- With Mayo Clinic diabetes educators
Nancy Klobassa Davidson, R.N., and Peggy Moreland, R.N.read biographyclose window
Nancy Klobassa Davidson, R.N., and Peggy Moreland, R.N.Nancy Klobassa Davidson and Peggy Moreland
Nancy Klobassa Davidson, R.N., B.S.N, C.D.E
Nancy Klobassa Davidson is a registered nurse who has worked in diabetes education for 17 years. She is a certified diabetes educator (C.D.E.) and is currently in graduate school working on a Master of Science in nursing (M.S.N.) and health care education.
Nancy works with adults who have type 1, type 2 and other forms of diabetes. Nancy is coordinator of the Diabetes Unit's intensive insulin therapy program within the Division of Endocrinology, Diabetes, Metabolism, & Nutrition at Mayo Clinic in Rochester, Minn. Nancy has worked extensively with insulin pump therapy and continuous interstitial glucose sensing.
Peggy Moreland, R.N., M.S.N.
Peggy Moreland is a certified diabetes educator (C.D.E.) in the Division of Endocrinology, Diabetes, Metabolism, & Nutrition at Mayo Clinic in Rochester, Minn.
Peggy graduated with a Master of Science in Nursing and Health Care Education from the University of Phoenix and is a member of the American Association of Diabetes Educators and the American Diabetes Association. A certified diabetes educator (C.D.E.), Peggy enjoys working with patients to set and achieve diabetes self-management goals.
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The scale, friend or foe?
By Nancy Klobassa Davidson, R.N., and Peggy Moreland, R.N.
Most of us struggle to achieve and maintain a healthy weight as we get older. If you're overweight, you can reduce the risk of pre-diabetes by losing weight — even 5 percent to 10 percent. If you have diabetes, weight loss can improve blood glucose control and reduce medication requirements.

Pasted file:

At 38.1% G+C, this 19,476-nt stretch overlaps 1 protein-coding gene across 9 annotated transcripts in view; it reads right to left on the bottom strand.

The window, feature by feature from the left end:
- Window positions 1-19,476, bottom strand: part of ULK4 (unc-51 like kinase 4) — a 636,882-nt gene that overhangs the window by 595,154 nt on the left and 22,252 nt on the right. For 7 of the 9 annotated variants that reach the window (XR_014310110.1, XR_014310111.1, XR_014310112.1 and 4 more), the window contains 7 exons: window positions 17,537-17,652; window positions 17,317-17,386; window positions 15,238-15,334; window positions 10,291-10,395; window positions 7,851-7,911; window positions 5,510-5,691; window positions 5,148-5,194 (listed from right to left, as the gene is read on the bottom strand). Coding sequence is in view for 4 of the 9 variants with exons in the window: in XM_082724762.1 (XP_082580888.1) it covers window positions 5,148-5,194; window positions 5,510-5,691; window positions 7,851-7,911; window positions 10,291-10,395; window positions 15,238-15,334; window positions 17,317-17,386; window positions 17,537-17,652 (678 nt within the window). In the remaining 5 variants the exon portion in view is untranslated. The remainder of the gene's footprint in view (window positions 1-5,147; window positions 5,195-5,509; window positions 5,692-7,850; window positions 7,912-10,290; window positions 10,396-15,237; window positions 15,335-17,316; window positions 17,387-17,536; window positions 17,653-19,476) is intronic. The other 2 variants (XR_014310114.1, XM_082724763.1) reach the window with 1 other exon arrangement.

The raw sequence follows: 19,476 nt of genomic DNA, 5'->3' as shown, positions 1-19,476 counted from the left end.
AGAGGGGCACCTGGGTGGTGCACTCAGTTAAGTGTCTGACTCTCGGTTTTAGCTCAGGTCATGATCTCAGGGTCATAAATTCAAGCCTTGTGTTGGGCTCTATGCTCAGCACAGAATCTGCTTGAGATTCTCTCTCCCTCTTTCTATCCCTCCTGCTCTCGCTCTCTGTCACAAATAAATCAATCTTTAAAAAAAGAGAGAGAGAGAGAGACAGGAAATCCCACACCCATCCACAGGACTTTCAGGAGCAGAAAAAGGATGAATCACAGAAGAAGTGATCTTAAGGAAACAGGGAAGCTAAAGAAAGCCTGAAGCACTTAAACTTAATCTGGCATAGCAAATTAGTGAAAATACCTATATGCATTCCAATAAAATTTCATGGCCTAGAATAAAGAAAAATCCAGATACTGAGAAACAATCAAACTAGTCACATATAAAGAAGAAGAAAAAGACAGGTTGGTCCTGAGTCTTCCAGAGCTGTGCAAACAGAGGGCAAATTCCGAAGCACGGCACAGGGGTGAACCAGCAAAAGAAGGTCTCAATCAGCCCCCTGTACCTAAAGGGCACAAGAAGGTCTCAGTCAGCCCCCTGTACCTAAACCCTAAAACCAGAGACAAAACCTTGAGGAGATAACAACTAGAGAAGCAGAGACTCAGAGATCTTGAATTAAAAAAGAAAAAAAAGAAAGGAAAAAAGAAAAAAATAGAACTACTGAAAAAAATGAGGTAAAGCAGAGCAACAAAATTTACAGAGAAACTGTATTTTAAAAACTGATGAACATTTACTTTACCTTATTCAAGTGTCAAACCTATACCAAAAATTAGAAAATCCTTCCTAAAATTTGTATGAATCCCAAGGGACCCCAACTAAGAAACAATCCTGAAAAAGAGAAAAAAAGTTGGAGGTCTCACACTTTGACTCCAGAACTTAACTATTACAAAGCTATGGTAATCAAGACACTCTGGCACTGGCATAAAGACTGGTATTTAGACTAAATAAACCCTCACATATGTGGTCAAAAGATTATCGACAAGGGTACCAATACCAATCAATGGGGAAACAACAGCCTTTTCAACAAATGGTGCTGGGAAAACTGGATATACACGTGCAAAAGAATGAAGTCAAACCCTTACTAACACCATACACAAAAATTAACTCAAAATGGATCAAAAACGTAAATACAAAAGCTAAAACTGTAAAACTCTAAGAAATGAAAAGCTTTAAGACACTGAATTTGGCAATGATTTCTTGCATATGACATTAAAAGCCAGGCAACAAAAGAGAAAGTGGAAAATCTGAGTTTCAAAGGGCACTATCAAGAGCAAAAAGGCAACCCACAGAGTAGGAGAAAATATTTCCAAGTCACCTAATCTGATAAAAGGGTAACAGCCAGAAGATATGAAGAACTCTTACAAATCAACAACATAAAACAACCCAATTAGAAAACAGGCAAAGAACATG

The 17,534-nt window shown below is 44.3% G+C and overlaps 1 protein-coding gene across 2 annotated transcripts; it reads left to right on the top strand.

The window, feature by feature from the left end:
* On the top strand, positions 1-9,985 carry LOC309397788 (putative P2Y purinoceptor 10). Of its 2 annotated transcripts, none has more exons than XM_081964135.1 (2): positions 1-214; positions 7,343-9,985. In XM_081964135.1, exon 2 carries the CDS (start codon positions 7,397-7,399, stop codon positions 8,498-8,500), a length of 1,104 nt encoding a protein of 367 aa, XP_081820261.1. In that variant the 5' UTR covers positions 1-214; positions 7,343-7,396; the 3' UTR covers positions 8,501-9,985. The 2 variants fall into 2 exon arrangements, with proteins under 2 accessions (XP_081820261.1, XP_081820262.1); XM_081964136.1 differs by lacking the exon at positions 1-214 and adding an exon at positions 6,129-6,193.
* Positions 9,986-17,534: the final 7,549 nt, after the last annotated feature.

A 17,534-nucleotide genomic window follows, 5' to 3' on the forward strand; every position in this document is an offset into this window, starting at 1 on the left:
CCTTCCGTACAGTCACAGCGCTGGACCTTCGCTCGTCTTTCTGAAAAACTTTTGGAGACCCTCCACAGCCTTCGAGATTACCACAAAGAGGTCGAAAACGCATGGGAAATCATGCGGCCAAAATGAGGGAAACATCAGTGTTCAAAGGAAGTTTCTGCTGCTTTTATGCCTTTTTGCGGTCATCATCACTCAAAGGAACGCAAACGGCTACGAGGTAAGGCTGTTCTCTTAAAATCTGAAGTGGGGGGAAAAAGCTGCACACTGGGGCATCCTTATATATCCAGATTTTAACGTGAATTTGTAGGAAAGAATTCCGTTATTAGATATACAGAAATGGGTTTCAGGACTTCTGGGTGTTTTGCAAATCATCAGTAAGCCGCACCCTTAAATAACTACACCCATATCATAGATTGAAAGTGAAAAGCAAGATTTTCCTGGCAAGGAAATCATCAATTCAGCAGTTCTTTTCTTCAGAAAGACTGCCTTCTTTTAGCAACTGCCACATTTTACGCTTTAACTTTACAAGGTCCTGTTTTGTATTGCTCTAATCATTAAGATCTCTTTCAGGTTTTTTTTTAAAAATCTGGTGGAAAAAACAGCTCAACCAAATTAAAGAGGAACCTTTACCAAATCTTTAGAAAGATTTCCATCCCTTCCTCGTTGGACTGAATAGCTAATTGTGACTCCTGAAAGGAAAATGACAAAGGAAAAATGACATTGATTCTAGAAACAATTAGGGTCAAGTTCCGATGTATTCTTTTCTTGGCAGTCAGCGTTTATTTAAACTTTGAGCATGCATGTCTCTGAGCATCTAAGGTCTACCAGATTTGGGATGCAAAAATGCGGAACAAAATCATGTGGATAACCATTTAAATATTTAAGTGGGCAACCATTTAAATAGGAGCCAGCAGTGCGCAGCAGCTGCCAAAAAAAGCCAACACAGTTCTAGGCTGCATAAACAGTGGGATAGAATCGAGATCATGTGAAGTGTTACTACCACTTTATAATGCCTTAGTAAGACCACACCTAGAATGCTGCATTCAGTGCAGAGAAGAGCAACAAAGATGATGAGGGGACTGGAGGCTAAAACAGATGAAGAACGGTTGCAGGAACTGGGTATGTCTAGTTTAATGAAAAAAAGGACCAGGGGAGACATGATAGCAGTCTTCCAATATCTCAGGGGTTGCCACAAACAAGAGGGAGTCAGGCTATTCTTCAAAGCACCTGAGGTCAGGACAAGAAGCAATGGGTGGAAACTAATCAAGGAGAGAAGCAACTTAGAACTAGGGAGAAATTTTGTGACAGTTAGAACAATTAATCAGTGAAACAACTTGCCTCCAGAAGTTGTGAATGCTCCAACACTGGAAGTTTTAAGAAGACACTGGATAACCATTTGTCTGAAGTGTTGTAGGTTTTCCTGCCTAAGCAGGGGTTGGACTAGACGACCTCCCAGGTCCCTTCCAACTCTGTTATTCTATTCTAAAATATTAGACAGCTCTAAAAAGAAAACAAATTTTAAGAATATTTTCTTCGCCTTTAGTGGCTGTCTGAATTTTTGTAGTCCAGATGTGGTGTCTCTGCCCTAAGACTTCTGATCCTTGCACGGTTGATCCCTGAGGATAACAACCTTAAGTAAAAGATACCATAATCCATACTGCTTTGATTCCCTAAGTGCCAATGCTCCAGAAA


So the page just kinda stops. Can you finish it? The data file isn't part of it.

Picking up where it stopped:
"The Mayo Clinic Diet" book recommends you weigh in twice a week and keep a record. Most weight loss programs don't recommend weighing in daily because weight fluctuates somewhat day to day. Daily weighing can be discouraging and isn't an accurate indicator of weight loss.
Morning is usually the best time to weigh yourself, because variations in food and liquid consumption affect weight through out the day. Shoes and clothes can add 3-5 pounds.
Use only one scale to base your weight loss and leave it at that. There are two types available — digital and mechanical. The digital scale generally has larger numbers and is easier to read. Mechanical scales with needle dials are more fragile, seem to wear out faster, and tend to be less accurate than digital scales. Professional scales found in gyms and doctor's offices tend to be more accurate than those designed for home use.
Check out "Consumer Reports" or "Good Housekeeping" for reviews on the best scales.
How often do you weigh in? Do you love or hate your scale, or maybe it's just the numbers? Remember, your weight loss efforts are more than just a number; it's a focus on a healthier life.
Regards and have a good week,